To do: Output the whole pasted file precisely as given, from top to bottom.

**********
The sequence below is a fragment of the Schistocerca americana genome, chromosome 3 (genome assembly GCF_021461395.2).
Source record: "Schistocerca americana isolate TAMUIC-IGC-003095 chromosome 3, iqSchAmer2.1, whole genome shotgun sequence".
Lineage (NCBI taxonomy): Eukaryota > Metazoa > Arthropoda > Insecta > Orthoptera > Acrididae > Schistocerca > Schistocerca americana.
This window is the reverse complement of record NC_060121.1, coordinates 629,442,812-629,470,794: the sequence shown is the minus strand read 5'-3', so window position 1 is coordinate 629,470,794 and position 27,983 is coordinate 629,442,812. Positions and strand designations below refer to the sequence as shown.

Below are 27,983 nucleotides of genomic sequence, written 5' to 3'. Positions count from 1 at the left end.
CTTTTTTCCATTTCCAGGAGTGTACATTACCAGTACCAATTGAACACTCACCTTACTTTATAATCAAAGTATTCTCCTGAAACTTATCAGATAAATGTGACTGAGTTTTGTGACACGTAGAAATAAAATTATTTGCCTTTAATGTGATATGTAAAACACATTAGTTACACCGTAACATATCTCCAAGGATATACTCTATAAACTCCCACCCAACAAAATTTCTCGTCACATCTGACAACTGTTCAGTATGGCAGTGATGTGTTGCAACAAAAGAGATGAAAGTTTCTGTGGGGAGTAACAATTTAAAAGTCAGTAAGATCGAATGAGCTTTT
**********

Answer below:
The sequence below is a fragment of the Schistocerca americana genome, chromosome 3 (genome assembly GCF_021461395.2).
Source record: "Schistocerca americana isolate TAMUIC-IGC-003095 chromosome 3, iqSchAmer2.1, whole genome shotgun sequence".
Lineage (NCBI taxonomy): Eukaryota > Metazoa > Arthropoda > Insecta > Orthoptera > Acrididae > Schistocerca > Schistocerca americana.
This window is the reverse complement of record NC_060121.1, coordinates 629,442,812-629,470,794: the sequence shown is the minus strand read 5'-3', so window position 1 is coordinate 629,470,794 and position 27,983 is coordinate 629,442,812. Positions and strand designations below refer to the sequence as shown.

Below are 27,983 nucleotides of genomic sequence, written 5' to 3'. Positions count from 1 at the left end.
CTTTTTTCCATTTCCAGGAGTGTACATTACCAGTACCAATTGAACACTCACCTTACTTTATAATCAAAGTATTCTCCTGAAACTTATCAGATAAATGTGACTGAGTTTTGTGACACGTAGAAATAAAATTATTTGCCTTTAATGTGATATGTAAAACACATTAGTTACACCGTAACATATCTCCAAGGATATACTCTATAAACTCCCACCCAACAAAATTTCTCGTCACATCTGACAACTGTTCAGTATGGCAGTGATGTGTTGCAACAAAAGAGATGAAAGTTTCTGTGGGGAGTAACAATTTAAAAGTCAGTAAGATCGAATGAGCTTTT